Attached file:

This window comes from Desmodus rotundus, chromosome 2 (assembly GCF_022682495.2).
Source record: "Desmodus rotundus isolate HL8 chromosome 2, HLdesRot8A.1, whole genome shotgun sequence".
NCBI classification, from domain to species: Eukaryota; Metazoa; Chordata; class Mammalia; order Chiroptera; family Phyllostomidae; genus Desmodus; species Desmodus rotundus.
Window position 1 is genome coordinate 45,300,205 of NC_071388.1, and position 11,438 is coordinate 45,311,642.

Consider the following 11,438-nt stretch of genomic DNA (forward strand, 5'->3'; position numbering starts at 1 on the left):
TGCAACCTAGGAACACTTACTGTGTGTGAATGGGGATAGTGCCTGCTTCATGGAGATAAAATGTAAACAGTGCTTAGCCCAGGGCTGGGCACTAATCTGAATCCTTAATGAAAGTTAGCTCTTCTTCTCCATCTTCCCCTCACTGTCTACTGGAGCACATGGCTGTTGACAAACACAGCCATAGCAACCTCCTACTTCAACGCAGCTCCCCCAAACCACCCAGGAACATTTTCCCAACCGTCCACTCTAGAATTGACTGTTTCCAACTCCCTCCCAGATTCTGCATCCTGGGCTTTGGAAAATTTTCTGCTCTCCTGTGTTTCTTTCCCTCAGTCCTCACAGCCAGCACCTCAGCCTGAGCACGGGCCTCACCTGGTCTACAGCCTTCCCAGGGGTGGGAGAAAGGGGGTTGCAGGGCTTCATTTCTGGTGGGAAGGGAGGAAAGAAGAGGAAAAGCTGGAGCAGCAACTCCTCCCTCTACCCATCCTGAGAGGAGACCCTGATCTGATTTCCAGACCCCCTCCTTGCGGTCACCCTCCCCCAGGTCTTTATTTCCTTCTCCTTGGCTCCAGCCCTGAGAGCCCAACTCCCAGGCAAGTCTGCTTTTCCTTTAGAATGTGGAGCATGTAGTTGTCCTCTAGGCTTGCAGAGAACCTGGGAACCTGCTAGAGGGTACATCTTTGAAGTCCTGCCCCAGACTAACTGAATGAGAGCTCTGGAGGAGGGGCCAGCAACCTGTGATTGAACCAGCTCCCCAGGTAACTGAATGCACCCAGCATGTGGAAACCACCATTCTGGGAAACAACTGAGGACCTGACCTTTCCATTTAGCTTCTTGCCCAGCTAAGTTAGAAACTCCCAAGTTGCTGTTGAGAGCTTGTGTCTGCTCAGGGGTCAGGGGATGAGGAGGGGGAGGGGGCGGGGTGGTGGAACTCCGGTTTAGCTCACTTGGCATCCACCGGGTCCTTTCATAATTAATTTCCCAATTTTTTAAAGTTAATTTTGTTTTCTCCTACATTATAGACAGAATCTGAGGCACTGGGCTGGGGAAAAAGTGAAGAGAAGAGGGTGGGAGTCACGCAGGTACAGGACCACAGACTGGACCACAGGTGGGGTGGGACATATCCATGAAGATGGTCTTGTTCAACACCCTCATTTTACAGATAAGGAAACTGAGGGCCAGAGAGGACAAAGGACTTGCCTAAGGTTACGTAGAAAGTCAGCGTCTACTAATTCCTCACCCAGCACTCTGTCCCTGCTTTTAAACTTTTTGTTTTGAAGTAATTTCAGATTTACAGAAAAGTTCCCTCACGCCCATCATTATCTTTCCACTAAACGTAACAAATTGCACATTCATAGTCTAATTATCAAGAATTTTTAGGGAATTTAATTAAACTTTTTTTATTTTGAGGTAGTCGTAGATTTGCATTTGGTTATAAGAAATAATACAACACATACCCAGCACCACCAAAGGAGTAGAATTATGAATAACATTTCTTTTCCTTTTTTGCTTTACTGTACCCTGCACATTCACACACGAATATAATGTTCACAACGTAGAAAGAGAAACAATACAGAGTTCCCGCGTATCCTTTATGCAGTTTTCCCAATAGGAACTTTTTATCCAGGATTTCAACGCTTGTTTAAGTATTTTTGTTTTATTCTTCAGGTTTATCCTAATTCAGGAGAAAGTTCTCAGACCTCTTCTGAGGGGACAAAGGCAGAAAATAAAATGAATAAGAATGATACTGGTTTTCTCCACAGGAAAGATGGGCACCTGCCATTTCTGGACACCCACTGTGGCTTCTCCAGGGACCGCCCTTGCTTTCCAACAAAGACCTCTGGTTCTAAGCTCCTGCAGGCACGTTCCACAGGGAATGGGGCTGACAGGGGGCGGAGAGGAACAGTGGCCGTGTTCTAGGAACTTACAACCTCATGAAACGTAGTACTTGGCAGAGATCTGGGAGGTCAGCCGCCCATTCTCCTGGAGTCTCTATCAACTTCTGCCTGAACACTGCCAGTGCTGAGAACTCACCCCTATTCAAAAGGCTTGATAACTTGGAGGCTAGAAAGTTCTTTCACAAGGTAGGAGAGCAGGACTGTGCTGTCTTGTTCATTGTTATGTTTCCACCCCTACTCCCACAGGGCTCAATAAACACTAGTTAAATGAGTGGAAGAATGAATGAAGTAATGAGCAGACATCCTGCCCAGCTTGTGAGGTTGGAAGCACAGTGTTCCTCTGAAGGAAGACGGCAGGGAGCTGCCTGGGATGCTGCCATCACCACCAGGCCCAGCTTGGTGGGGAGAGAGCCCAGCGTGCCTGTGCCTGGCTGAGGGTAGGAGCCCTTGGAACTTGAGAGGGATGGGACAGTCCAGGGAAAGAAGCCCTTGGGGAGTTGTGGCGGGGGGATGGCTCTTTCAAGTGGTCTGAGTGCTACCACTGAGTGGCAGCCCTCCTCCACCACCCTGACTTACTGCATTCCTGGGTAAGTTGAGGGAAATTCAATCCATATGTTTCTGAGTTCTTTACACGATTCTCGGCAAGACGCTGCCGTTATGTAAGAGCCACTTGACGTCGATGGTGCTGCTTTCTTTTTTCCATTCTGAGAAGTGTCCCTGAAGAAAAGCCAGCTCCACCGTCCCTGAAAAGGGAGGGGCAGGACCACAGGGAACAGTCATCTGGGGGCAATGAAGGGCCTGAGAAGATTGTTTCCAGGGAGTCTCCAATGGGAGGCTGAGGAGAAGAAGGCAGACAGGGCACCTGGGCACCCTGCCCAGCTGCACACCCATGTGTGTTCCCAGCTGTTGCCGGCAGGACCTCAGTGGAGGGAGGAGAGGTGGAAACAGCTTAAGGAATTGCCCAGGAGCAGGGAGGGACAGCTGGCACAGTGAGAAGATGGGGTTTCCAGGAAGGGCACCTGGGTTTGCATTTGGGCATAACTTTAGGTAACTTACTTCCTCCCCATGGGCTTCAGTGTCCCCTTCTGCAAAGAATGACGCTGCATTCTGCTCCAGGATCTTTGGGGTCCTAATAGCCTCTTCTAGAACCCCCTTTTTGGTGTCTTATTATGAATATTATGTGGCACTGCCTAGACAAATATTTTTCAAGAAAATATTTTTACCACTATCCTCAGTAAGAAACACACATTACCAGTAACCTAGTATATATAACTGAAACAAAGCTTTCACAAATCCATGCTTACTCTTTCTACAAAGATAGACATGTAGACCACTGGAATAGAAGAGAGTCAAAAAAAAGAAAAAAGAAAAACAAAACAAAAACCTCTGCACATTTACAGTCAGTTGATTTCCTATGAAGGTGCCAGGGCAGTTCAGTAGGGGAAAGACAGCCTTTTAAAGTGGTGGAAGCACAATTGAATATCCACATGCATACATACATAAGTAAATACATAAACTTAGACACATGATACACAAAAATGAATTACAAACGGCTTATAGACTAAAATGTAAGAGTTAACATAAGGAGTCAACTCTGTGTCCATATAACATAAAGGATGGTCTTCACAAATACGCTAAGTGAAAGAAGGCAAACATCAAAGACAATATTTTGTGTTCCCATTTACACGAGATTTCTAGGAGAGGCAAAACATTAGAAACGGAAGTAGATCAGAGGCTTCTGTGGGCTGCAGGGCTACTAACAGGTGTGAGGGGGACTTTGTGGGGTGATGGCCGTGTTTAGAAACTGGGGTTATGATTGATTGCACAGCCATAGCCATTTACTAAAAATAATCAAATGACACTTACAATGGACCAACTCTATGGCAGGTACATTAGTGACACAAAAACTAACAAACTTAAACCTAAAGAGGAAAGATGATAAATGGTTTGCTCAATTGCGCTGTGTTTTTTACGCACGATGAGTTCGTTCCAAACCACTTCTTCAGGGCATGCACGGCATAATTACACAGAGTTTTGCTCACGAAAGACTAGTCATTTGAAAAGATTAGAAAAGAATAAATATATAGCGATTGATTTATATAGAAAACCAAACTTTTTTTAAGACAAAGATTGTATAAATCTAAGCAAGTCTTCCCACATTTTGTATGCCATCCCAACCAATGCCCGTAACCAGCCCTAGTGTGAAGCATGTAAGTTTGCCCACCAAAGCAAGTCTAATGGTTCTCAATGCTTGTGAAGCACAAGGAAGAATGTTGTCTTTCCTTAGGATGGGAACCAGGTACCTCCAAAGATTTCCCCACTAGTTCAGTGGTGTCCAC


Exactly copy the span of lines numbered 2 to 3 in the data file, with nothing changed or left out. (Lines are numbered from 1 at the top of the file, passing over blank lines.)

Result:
Source record: "Desmodus rotundus isolate HL8 chromosome 2, HLdesRot8A.1, whole genome shotgun sequence".
NCBI classification, from domain to species: Eukaryota; Metazoa; Chordata; class Mammalia; order Chiroptera; family Phyllostomidae; genus Desmodus; species Desmodus rotundus.